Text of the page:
Aaron Torres: New NCAA Rules Won't Change Anything

Until the NCAA changes its amateurism model, the black market for the best players will continue, Aaron Torres said

Ferrall On The Bench
October 30, 2018 - 9:15 am

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The NCAA announced a series of rule changes Wednesday that will allow elite prospects to have relationships with agents and return to college if they go undrafted, among other changes.

While these were billed as landmark changes, The Athletic’s Aaron Torres was unimpressed.

“The big news is that there’s no news,” Torres said on Ferrall on the Bench. “Basically nothing really changed. You see the headline ‘Players Allowed to Have Agents.’ Well, we find out it’s not going to take effect until the NBA Draft rules change, we find out that it’s only a very small sample size, other rules in place come with caveats – so to me, this was very much window dressing. The idea of doing something for the sake of saying you're doing something rather than taking any real action. It was a weird day. It was exciting when the news broke, and then you kind of peel back the layers and you realize, frankly, not much has changed at all.”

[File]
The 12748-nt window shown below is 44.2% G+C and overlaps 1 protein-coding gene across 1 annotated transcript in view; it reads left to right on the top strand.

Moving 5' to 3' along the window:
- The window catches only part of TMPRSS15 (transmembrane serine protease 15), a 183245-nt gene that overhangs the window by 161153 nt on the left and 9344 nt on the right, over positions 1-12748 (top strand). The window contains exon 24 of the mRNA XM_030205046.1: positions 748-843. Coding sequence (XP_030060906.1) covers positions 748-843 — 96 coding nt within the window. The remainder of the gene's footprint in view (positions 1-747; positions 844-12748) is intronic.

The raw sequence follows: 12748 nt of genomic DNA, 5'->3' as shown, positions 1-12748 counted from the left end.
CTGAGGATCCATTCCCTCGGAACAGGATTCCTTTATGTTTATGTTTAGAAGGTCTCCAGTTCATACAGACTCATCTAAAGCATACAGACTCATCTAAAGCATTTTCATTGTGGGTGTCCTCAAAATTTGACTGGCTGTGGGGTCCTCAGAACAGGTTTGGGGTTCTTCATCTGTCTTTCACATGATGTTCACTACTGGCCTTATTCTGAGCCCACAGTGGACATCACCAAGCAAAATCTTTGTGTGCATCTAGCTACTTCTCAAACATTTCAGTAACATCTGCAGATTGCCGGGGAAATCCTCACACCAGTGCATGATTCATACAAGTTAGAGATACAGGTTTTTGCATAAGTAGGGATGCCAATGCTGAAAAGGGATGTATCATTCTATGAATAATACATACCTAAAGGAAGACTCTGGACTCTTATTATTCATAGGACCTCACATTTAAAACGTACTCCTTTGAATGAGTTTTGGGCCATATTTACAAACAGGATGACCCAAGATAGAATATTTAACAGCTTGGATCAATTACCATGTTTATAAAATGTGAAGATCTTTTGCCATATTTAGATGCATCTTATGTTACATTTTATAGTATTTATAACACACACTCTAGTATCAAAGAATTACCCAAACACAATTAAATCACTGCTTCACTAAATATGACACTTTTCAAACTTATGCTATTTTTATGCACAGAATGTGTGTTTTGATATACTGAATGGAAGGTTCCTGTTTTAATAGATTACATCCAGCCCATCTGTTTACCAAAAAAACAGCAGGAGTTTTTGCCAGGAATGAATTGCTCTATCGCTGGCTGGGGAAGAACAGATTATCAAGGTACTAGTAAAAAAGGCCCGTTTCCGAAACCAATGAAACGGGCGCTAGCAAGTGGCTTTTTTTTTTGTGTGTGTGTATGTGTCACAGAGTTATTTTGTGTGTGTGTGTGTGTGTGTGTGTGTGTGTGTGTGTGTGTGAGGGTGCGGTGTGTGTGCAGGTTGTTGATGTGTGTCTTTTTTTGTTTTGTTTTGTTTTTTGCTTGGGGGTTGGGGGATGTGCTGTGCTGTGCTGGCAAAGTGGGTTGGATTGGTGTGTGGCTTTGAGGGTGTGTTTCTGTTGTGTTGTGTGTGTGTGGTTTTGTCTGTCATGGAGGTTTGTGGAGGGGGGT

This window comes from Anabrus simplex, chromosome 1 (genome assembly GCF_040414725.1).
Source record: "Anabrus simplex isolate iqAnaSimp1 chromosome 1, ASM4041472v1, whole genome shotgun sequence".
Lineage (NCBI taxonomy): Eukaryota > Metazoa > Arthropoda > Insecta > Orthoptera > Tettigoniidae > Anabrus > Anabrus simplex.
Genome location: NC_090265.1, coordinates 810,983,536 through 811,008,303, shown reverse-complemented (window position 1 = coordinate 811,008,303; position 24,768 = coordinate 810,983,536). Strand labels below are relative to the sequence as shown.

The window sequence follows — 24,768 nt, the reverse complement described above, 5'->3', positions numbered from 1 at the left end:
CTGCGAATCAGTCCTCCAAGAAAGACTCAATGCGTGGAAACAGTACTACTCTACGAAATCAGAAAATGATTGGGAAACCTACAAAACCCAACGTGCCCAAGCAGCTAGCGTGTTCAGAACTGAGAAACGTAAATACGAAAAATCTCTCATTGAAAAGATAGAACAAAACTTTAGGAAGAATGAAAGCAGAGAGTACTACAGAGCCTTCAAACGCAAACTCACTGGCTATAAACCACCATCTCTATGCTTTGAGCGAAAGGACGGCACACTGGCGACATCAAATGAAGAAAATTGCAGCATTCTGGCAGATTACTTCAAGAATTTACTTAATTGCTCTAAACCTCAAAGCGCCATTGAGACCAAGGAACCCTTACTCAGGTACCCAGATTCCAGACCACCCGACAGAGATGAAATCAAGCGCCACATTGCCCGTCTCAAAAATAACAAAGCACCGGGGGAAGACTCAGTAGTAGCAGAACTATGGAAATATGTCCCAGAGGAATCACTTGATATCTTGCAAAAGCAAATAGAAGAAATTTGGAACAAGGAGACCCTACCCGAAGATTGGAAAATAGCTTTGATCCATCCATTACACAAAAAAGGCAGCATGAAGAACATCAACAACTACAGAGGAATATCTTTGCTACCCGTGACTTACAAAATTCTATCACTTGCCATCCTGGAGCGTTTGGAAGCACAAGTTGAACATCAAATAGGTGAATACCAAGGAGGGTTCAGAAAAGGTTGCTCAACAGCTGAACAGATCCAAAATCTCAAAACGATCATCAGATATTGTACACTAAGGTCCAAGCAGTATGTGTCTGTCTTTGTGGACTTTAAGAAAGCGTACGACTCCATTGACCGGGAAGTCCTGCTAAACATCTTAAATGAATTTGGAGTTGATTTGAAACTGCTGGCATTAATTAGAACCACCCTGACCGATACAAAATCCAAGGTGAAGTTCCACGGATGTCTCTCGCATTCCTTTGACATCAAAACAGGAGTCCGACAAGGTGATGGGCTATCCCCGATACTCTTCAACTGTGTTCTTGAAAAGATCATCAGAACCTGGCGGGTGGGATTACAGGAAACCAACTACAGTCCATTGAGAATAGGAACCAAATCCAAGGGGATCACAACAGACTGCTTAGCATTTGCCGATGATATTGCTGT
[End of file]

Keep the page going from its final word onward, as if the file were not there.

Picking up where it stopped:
The NCAA will also requite school presidents, chancellors, and athletic staff to comply with future investigations. 

Torres, though, felt these rule changes didn’t get to the heart of the problem in college basketball.

“My stance is pretty firm as far as the plight of the student-athlete,” Torres said. “I think that 99 percent of student-athletes actually have things pretty good. I talk to parents all the time. I had dinner the other night with a dad whose kid plays basketball in the Pac-12, and he said, ‘Look, man, that kid’s got it pretty good.’ They now have these cost-of-attendance stipends, which is basically a small payment every month. That’s in addition to free room and board, free books, you get all the meals you can eat – so I don’t think it’s that bad. 

“But I do also think when this task force was commissioned, led by Condoleezza Rice, the goal was to kind of quote-unquote clean up college basketball,” Torres continued. “Obviously cleaning up college basketball is in reference to the fact that the best high school players were getting paid under the table. So, it goes back to amateurism; it goes back to is the NCAA really willing to consider changing the amateurism model? Until they change the amateurism model, nothing is really going to change as far as the black market for the best players in the sport. 

“If the problem was money being funneled to players, then the best way to get it out is to change a lot of things that, frankly, just haven’t been changed yet.”